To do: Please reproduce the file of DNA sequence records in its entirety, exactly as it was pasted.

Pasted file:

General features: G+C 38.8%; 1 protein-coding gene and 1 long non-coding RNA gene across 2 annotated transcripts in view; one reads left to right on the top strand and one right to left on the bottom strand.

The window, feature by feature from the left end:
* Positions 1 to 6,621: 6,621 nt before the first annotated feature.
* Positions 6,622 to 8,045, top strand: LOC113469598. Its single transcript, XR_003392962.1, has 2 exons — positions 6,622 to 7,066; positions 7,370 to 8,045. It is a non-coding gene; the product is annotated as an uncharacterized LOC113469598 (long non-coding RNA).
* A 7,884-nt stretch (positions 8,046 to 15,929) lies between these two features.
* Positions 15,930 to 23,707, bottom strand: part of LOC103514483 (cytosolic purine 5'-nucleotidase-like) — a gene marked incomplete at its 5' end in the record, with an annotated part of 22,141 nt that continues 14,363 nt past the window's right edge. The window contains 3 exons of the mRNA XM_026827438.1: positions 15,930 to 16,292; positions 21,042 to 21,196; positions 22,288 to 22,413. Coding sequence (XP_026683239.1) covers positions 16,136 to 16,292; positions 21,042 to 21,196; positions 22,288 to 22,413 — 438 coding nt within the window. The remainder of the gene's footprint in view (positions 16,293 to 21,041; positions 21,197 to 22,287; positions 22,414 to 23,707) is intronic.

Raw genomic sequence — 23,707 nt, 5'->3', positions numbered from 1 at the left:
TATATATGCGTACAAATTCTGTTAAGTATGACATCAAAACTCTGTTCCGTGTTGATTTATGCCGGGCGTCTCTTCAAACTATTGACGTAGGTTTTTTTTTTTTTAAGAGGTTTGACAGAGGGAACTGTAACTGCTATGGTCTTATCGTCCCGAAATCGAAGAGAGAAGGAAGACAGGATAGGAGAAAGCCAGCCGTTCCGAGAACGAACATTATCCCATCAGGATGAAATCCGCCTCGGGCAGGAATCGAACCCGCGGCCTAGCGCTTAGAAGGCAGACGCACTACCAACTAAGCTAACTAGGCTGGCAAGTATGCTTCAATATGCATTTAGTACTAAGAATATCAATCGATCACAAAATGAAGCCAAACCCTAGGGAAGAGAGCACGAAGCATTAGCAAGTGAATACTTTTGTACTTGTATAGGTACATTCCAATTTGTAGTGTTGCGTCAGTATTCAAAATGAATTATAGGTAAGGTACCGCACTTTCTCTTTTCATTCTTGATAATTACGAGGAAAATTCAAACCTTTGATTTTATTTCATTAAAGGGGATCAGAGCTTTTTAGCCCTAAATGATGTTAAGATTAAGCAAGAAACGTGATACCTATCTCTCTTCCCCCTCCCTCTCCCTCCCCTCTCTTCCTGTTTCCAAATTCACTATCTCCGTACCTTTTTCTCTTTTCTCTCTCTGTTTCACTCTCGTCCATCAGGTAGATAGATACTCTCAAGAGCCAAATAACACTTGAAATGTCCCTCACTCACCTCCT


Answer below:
General features: G+C 38.8%; 1 protein-coding gene and 1 long non-coding RNA gene across 2 annotated transcripts in view; one reads left to right on the top strand and one right to left on the bottom strand.

The window, feature by feature from the left end:
* Positions 1 to 6,621: 6,621 nt before the first annotated feature.
* Positions 6,622 to 8,045, top strand: LOC113469598. Its single transcript, XR_003392962.1, has 2 exons — positions 6,622 to 7,066; positions 7,370 to 8,045. It is a non-coding gene; the product is annotated as an uncharacterized LOC113469598 (long non-coding RNA).
* A 7,884-nt stretch (positions 8,046 to 15,929) lies between these two features.
* Positions 15,930 to 23,707, bottom strand: part of LOC103514483 (cytosolic purine 5'-nucleotidase-like) — a gene marked incomplete at its 5' end in the record, with an annotated part of 22,141 nt that continues 14,363 nt past the window's right edge. The window contains 3 exons of the mRNA XM_026827438.1: positions 15,930 to 16,292; positions 21,042 to 21,196; positions 22,288 to 22,413. Coding sequence (XP_026683239.1) covers positions 16,136 to 16,292; positions 21,042 to 21,196; positions 22,288 to 22,413 — 438 coding nt within the window. The remainder of the gene's footprint in view (positions 16,293 to 21,041; positions 21,197 to 22,287; positions 22,414 to 23,707) is intronic.

Raw genomic sequence — 23,707 nt, 5'->3', positions numbered from 1 at the left:
TATATATGCGTACAAATTCTGTTAAGTATGACATCAAAACTCTGTTCCGTGTTGATTTATGCCGGGCGTCTCTTCAAACTATTGACGTAGGTTTTTTTTTTTTTAAGAGGTTTGACAGAGGGAACTGTAACTGCTATGGTCTTATCGTCCCGAAATCGAAGAGAGAAGGAAGACAGGATAGGAGAAAGCCAGCCGTTCCGAGAACGAACATTATCCCATCAGGATGAAATCCGCCTCGGGCAGGAATCGAACCCGCGGCCTAGCGCTTAGAAGGCAGACGCACTACCAACTAAGCTAACTAGGCTGGCAAGTATGCTTCAATATGCATTTAGTACTAAGAATATCAATCGATCACAAAATGAAGCCAAACCCTAGGGAAGAGAGCACGAAGCATTAGCAAGTGAATACTTTTGTACTTGTATAGGTACATTCCAATTTGTAGTGTTGCGTCAGTATTCAAAATGAATTATAGGTAAGGTACCGCACTTTCTCTTTTCATTCTTGATAATTACGAGGAAAATTCAAACCTTTGATTTTATTTCATTAAAGGGGATCAGAGCTTTTTAGCCCTAAATGATGTTAAGATTAAGCAAGAAACGTGATACCTATCTCTCTTCCCCCTCCCTCTCCCTCCCCTCTCTTCCTGTTTCCAAATTCACTATCTCCGTACCTTTTTCTCTTTTCTCTCTCTGTTTCACTCTCGTCCATCAGGTAGATAGATACTCTCAAGAGCCAAATAACACTTGAAATGTCCCTCACTCACCTCCT